In November 2016, LEAF provided the Senate Standing Committee on Aboriginal Peoples with a submission on Bill S-3 and ending sex discrimination in the Indian Act.

LEAF’s submission argued that Bill S-3 represented a piecemeal approach to reform. The bill failed to achieve full equality between Indigenous men and women in eligibility for and transmission of status under the Indian Act.

Bill S-3 left intact significant areas of sex discrimination. For example, under Bill S-3:

LEAF acknowledged that Bill S-3 was intended to be the first of two stages of Indian Act reform. Other issues – including undisclosed or unknown paternity, the second-generation cutoff, federal authority to determine status, and Indigenous jurisdiction over citizenship – might be addressed in the second stage as part of a broad, Nation-to-Nation conversation. This broader reform was essential: the second-generation cut-off was designed to – and would – result in the eradication of status Indians in Canada within 100 years. LEAF supported the call of Indigenous governments and organizations for this Nation-to-Nation conversation.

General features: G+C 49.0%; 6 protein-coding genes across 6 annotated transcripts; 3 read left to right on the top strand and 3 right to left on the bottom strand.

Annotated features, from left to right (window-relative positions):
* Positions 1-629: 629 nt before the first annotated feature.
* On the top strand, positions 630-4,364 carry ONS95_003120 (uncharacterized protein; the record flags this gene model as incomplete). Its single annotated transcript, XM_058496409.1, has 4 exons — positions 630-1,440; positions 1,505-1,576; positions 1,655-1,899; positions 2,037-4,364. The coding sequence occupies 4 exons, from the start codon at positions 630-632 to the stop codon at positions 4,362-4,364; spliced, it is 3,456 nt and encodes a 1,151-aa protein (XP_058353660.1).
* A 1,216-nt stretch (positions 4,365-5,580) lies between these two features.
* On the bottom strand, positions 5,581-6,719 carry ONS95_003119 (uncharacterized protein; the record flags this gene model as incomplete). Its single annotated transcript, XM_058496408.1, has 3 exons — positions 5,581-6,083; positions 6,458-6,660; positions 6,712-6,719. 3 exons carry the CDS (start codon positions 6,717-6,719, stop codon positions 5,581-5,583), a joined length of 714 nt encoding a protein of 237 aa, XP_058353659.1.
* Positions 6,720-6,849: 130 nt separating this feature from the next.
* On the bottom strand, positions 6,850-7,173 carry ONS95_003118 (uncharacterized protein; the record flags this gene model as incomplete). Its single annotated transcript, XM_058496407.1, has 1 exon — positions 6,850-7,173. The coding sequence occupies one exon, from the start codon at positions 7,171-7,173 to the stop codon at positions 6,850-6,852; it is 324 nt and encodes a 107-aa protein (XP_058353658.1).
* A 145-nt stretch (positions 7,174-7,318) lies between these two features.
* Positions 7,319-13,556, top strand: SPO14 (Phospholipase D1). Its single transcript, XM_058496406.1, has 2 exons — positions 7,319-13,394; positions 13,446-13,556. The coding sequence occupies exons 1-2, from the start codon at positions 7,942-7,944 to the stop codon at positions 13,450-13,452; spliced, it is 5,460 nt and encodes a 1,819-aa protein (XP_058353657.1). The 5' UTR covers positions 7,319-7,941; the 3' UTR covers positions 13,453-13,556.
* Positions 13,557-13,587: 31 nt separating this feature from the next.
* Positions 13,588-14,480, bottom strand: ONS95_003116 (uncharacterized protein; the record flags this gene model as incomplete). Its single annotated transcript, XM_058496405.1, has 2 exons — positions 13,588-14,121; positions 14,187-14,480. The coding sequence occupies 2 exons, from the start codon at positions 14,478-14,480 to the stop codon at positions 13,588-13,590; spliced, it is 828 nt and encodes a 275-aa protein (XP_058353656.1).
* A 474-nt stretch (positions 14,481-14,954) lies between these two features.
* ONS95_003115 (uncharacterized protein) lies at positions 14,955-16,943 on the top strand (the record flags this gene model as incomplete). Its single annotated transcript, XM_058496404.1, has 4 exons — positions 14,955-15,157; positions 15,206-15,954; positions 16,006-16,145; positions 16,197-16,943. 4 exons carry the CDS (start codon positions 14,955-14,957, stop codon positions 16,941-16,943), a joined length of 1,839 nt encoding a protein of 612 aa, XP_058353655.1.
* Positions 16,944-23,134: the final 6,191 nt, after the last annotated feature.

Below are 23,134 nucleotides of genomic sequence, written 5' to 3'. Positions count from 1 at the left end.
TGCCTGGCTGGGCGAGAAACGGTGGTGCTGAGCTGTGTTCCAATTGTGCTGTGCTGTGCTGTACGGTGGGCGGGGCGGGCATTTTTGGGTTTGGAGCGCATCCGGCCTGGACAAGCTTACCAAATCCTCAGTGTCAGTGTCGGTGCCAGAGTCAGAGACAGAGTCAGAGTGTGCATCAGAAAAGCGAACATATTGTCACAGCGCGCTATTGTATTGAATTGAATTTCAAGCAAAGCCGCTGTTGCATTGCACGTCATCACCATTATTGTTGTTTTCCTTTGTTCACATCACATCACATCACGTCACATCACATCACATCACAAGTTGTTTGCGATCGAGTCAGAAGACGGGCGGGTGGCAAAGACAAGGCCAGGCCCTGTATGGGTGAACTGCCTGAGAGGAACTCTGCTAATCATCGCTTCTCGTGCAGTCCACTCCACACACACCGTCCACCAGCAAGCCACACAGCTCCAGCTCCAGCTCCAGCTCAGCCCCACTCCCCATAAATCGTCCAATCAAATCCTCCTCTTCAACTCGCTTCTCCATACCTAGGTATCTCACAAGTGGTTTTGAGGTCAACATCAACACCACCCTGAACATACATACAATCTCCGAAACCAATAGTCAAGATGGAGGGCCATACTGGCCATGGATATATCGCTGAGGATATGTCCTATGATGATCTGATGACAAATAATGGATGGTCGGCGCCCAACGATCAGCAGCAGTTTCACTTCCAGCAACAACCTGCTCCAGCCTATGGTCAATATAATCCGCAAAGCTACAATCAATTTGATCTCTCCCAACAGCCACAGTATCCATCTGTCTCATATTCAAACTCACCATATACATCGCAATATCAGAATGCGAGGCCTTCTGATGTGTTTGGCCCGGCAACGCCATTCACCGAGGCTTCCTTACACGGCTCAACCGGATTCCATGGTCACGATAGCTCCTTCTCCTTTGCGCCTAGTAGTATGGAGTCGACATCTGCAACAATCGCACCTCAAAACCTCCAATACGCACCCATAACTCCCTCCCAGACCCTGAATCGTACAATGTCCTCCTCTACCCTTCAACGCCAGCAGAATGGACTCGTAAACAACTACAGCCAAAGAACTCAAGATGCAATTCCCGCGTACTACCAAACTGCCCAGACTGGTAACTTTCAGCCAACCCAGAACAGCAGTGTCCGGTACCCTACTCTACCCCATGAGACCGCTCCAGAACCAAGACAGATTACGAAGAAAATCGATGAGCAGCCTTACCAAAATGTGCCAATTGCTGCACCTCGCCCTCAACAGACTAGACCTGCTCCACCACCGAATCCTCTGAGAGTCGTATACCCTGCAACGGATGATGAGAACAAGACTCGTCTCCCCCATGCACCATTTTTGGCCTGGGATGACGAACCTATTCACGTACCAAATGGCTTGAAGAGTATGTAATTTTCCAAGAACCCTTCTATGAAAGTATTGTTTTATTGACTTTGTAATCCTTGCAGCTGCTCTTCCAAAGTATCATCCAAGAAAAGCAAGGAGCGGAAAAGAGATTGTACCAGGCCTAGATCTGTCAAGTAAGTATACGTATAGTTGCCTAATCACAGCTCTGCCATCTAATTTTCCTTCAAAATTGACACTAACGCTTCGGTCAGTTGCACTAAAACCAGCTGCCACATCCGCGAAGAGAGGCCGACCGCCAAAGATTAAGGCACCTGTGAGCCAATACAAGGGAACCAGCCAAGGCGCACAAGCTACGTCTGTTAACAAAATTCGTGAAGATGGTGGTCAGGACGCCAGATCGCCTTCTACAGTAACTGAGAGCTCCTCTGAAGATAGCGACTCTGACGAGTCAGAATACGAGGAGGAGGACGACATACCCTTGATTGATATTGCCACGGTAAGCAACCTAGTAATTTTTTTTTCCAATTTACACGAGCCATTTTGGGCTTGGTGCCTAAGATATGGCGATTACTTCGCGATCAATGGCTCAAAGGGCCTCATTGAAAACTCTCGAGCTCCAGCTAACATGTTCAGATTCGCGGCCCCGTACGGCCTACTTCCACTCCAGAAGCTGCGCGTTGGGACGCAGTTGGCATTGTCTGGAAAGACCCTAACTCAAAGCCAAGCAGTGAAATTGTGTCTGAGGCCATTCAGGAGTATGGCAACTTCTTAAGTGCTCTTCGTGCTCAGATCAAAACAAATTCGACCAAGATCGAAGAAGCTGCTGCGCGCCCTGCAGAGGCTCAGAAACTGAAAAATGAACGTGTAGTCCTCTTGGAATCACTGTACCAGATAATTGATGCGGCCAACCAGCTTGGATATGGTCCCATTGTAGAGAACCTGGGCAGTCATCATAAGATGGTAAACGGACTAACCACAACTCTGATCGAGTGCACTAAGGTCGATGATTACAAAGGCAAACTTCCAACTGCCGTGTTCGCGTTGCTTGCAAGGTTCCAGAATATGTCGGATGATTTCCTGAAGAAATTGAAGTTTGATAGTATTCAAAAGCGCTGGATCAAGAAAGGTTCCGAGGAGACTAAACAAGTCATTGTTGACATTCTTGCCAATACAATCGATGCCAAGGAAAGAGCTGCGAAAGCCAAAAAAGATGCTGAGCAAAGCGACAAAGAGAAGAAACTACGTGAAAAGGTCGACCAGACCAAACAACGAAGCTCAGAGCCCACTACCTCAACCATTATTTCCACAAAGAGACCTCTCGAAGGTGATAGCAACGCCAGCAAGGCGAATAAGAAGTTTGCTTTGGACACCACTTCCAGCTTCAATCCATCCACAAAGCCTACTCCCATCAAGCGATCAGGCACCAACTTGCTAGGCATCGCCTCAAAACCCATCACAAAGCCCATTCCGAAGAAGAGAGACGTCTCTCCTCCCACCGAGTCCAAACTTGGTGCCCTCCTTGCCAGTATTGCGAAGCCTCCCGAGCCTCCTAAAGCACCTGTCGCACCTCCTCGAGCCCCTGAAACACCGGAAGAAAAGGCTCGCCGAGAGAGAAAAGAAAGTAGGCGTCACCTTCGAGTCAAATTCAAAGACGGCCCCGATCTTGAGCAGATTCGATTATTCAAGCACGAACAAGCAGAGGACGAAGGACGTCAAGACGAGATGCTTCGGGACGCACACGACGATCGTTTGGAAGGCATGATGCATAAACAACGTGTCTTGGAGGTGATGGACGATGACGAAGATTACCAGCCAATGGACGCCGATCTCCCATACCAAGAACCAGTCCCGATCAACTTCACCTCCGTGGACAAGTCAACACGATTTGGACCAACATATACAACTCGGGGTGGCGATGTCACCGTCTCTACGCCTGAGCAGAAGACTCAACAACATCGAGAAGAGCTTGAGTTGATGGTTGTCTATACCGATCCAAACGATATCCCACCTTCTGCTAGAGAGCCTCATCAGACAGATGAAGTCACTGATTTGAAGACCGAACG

Nonetheless, LEAF urged the Committee to ensure Bill S-3 removed all vestiges of sex discrimination from the status provisions. This would be an essential first step towards meeting Canada’s obligations towards Indigenous women under international law, and would set a strong foundation for a broader Nation-to-Nation conversation about moving beyond the racist and colonial Indian Act.

Read and download the submission below.

2016-11-29-LEAF-Submission-to-the-Senate-Standing-Committee-on-Aboriginal-Affairs-on-Bill-S-3-corrected